Hacker News discussion

I grew up in Los Angeles. I have driven hundreds of thousands of miles. Yet, I astonish my friends with my lack of road knowledge. The reason is simple: I rely entirely on Google Maps, turning off my brain and following directions. My skills as a road navigator have atrophied.

Google Maps isn’t new, and the dilemma of letting a mental muscle atrophy due to technological innovations—such as handwriting skills declining due to typing—is nothing new either. What is new is the increasing accessibility and skill of AI.

Technology, and specifically AI, has mostly resided in the domain of the most basic tasks. Autocorrect, which totally fits the modern (weak) definition of AI, enables the very simple act of typing on a smartphone. Large language models and other forms of AI, though, are shockingly climbing the ranks of task complexity.

This development has led to a mix of worries and excitement about AI’s potential impact. Personally, I’m experiencing a renaissance, as I’m now able to follow through on ideas that would have previously remained idle. Simon Willison recently described it best:

The thing I’m most excited about in our weird new AI-enhanced reality is the way it allows me to be more ambitious with my projects.
In the past I’ve had plenty of ideas for projects which I’ve ruled out because they would take a day—or days—of work to get to a point where they’re useful. I have enough other stuff to build already!
But if ChatGPT can drop that down to an hour or less, those projects can suddenly become viable.
Which means I’m building all sorts of weird and interesting little things that previously I wouldn’t have invested the time in.

As a personal example, I am able to add visual explanations and other front-end tricks to my articles that I previously would not have bothered with. I am also writing utilities (git-lazy-commit and disk-stat-diff) that I would previously have found too difficult or tedious to write.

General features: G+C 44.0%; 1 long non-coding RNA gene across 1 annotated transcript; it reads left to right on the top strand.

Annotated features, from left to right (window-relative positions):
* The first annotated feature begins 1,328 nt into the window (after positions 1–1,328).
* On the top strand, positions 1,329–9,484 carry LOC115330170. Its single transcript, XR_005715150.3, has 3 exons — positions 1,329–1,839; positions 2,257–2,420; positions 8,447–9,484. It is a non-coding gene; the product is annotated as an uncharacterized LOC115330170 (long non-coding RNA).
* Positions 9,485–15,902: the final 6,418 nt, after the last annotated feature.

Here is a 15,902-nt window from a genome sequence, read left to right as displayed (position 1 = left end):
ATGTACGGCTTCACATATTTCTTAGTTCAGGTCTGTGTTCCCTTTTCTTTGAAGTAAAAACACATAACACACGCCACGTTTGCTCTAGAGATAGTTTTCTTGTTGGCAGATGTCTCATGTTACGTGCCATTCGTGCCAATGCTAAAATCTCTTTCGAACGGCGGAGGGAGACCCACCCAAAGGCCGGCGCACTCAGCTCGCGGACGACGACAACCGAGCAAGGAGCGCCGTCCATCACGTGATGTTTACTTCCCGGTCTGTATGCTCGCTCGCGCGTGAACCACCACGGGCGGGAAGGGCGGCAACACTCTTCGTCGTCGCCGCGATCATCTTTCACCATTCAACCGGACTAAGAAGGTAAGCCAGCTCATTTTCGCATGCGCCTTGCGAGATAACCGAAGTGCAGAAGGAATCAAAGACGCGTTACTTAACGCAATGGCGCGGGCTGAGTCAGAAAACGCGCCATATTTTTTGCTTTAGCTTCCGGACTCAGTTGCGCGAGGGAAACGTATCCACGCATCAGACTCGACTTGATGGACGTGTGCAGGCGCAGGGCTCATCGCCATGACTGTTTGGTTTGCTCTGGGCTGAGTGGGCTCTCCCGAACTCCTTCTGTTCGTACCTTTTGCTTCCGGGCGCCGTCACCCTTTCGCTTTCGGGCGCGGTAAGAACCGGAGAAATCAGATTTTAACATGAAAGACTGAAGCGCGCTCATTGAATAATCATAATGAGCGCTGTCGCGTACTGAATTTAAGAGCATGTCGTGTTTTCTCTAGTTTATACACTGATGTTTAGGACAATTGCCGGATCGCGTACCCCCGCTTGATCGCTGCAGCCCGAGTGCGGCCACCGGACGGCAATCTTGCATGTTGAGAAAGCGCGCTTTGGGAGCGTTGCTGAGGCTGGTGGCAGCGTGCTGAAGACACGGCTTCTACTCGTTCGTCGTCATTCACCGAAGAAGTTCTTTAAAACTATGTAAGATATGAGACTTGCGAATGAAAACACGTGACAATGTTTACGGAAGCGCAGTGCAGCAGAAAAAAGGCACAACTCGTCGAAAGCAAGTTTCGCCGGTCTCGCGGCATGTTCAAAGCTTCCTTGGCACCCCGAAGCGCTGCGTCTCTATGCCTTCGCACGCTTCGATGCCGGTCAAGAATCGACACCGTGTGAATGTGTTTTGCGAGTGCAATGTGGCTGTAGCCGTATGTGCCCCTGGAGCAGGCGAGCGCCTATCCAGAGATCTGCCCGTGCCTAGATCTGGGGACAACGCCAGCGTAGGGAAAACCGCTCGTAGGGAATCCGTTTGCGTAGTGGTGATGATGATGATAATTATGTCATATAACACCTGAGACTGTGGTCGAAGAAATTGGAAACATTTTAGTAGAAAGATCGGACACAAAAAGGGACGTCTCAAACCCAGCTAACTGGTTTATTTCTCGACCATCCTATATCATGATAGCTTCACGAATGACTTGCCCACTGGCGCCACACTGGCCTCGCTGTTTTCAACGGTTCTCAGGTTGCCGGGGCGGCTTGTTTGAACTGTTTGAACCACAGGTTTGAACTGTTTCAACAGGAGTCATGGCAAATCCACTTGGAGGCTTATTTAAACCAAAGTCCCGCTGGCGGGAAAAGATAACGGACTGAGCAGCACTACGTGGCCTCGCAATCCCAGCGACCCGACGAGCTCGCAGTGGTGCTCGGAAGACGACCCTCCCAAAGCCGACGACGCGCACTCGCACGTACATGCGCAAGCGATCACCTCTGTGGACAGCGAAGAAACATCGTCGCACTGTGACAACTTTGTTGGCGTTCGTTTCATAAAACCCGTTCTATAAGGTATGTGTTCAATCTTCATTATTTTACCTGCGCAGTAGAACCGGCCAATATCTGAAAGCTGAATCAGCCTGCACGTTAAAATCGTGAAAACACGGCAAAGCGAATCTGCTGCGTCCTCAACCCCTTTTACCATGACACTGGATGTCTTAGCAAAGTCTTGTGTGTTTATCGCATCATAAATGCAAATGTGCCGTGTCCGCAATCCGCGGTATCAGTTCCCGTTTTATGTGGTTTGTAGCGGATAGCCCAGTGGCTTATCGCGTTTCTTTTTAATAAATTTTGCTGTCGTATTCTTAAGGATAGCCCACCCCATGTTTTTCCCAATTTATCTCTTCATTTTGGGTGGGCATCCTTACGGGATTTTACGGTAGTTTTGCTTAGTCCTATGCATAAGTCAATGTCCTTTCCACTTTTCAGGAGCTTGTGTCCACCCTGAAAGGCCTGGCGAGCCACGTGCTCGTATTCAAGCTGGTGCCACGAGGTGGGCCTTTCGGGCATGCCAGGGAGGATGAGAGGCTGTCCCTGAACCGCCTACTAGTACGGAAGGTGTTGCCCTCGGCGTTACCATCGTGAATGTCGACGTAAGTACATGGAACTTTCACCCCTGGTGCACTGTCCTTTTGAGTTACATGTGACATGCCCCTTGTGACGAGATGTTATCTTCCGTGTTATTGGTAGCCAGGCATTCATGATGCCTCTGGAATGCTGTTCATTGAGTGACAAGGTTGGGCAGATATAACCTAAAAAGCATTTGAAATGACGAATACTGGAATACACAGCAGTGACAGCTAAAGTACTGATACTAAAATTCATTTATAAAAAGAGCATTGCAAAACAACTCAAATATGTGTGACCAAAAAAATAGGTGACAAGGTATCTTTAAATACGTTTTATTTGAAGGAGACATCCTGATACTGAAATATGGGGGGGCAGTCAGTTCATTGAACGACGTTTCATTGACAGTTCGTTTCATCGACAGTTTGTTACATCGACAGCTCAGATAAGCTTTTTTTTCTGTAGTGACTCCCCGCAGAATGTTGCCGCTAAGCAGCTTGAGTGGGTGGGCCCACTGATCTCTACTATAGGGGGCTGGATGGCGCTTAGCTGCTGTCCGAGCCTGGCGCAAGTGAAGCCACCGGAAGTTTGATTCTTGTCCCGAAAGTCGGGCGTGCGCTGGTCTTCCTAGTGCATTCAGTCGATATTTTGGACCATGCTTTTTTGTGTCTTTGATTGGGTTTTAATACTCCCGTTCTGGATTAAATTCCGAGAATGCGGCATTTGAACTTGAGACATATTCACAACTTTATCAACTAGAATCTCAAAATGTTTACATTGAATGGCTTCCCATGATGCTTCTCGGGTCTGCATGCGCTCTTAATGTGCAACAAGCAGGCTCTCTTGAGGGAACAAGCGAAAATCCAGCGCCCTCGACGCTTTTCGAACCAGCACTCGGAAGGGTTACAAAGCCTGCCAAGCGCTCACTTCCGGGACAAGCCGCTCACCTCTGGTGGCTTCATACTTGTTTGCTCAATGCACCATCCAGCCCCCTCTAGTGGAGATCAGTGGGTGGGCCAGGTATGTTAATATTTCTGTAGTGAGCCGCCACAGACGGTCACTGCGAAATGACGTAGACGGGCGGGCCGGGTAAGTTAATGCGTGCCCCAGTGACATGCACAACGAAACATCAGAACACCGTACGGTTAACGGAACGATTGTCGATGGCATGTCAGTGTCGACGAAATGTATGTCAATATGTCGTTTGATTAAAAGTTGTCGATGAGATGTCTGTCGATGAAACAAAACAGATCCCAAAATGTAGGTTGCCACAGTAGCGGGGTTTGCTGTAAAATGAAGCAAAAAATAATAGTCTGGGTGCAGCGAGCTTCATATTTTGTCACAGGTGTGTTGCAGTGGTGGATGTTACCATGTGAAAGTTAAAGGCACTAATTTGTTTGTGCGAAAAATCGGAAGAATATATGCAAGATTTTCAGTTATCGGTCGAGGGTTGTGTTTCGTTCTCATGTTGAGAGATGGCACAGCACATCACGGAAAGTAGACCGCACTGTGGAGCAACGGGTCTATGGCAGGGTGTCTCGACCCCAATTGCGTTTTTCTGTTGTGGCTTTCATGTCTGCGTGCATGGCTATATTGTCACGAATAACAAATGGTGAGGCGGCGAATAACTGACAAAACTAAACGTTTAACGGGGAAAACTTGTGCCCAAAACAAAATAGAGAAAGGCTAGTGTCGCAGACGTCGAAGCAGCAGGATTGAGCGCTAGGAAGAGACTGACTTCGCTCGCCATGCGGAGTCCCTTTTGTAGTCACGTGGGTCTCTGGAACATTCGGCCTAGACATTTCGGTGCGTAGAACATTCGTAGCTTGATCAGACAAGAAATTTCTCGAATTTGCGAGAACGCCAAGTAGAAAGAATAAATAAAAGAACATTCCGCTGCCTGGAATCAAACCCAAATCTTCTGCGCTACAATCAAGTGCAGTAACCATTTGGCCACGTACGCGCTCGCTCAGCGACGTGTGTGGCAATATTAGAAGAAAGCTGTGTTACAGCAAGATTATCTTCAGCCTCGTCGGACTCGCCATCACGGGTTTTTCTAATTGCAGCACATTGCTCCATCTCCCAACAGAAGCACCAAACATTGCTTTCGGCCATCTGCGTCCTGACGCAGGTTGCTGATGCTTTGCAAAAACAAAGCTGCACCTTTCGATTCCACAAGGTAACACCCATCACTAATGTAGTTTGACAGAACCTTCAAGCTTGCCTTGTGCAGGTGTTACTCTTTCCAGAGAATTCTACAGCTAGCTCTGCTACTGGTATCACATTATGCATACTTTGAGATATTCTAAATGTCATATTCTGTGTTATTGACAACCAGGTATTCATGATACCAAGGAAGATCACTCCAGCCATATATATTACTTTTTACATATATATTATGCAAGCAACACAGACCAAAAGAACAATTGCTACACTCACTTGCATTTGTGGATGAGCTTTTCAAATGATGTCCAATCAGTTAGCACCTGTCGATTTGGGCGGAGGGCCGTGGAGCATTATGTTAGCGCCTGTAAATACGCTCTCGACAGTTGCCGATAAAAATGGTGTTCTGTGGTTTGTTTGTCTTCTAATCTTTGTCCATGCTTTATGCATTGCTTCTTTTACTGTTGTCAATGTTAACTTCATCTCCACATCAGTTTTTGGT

There are many tasks, even complex ones, where I am fine with the fact that AI can do it while I cannot. I used ChatGPT to write a tedious function for command-line output, and remain happily ignorant of the specifics. I’m also happy to let AI take over tasks I don’t currently find interesting, like generating HTML.

However, each of us must walk a fine line: what are you willing to cede to AI?

Recently, I found that line. I used ChatGPT to write a script that generates data for an upcoming article. (Specifically, I used it to model the query durations against an imaginary service, and calculate some statistics about them.) The data the script generated looked right, so I felt a draw to move on. Here, I realized that I was being pulled toward a previously unknown line, a boundary I knew I must resist. By not delving deeper into the modeling of query durations, I was passing up the opportunity to learn about something I found genuinely interesting.

Finding that line did not, at all, mean ending my relationship with ChatGPT. ChatGPT generated the code I wanted to understand in the first place, and I continued to engage with that code. I used ChatGPT to explain the code (it’s infinitely patient, at least until you hit the token limit). I asked ChatGPT follow-on questions and about alternate solutions. This is, by the way, how Simon engages with ChatGPT: to generate code, yes, but also to learn.

What I’ve realized is that there are tasks I’m willing to let AI handle, as this enables me to take on more ambitious projects. But there is, very much, a line.

With ChatGPT, it’s too easy to implement ideas without understanding the underlying concepts or even what the individual lines in a program do. Doing so for unfamiliar tasks means failing to learn something new, while doing so for known tasks leads to skill atrophy.

The age of AI has also very much caused an existential crisis. Need I argue why humans should remain skillful, why I choose to continue learning? I suppose I do. Instead of attempting to argue from a utilitarian standpoint (even though we are nowhere near the fully automated communist utopia), I will cede all utility and skip directly to joy. I am an existentialist: I am perfectly comfortable in a world with no inherent meaning. Sheer existence and action brings me joy. I spend hours of my day tinkering with computers not because of utility, but for the pleasure it brings. It’s the same reason one plays piano: enjoyment rather than practicality. This is how I’m drawing the line. If that’s not convincing to you, find some other way to draw it, but do draw it. Don’t let the negotiation between AI and humans happen without you.